out[block_offset + threadIdx.x + 2*BLOCK_VOL] = s_mem[threadIdx.x + 2*BLOCK_VOL];

}

}[/codebox]

The execution in host code is the same. But the code runs the SAME (or a little bit slower), time-wise, as before. The kernel execution is actually slower :(, but somehow the malloc+memcpy takes less time :P.

What the hell am i doing wrong?

Or is the access in the first case already coalesced? But it’s imposible right?

Help!

Hi i want to coalesce my memory access. Scenario is following. I have a big array of unsigned chars, kernel has to read 3 consecutive values in that array, compute something and return 3 consecutive floats into an output array.

My original approach was:

[codebox]void global kernel(uchar *in, float *out, long int size) {

int idx = ((blockIdx.x * blockDim.x) + threadIdx.x) * 3;

if(idx+3 < size) {

	float r, g, b;

	float y, u, v;

	b = (float)in[idx + 0];

	g = (float)in[idx + 1];

	r = (float)in[idx + 2];

	y = <calculations_using_bcg>

	u = <calculations_using_bcg>

	v = <calculations_using_bcg>

	out[idx + 0] = y;

	out[idx + 1] = u;

	out[idx + 2] = v;

}

}[/codebox]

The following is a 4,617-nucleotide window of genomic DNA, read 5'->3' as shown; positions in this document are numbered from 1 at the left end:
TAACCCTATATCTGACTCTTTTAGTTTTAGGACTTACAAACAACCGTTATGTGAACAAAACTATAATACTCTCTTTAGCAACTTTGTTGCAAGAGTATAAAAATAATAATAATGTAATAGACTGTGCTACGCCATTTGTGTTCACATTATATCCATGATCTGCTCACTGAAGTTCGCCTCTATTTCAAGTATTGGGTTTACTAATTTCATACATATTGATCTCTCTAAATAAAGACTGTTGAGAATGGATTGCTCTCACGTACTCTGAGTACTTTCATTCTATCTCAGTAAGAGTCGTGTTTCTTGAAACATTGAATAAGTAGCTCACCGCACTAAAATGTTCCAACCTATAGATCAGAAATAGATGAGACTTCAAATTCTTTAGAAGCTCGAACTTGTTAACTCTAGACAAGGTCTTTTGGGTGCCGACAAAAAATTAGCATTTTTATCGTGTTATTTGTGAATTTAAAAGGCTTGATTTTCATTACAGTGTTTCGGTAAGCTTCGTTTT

and in the host code:

[codebox]

// memSize size is about 36,000,000

cudaMalloc((void **) &d_in_uchar, memSize * sizeof(uchar)); //device memory - in data

cudaMemcpy(d_in_uchar, img->uchar_data, memSize * sizeof(uchar), cudaMemcpyHostToDevice); //copy image to the device

cudaMalloc((void **) &d_out_float, memSize * sizeof(float)); //output memory - out data

kernel<<< dimGrid, dimBlock >>>( d_in_uchar , d_out_float, memSize );

[/codebox]

It had preety good efficiency ~54ms for the memSize indicated above

Then i read about coalescing memory access. In CUDA Technical Vol I training there is an example with float3 access coalescing, almost identical to my case.

And so i did following:

[codebox]

// #BLOCK_VOL is 16^2 = 256

void global kernel(uchar *in, float *out, long int size) {

int block_offset = blockIdx.x * blockDim.x * 3; //this is the address of our current grid

__shared__ float s_mem[BLOCK_VOL*3];



if((block_offset + threadIdx.x*3) < size) {

	float r, g, b;

// float y, u, v;

	s_mem[threadIdx.x] 				 =	(float)in[block_offset + threadIdx.x];

	s_mem[threadIdx.x + 1*BLOCK_VOL] = 	(float)in[block_offset + threadIdx.x + 1*BLOCK_VOL];

	s_mem[threadIdx.x + 2*BLOCK_VOL] = 	(float)in[block_offset + threadIdx.x + 2*BLOCK_VOL];

	__syncthreads();

	b = s_mem[threadIdx.x*3 + 0];

	g = s_mem[threadIdx.x*3 + 1];

	r = s_mem[threadIdx.x*3 + 2];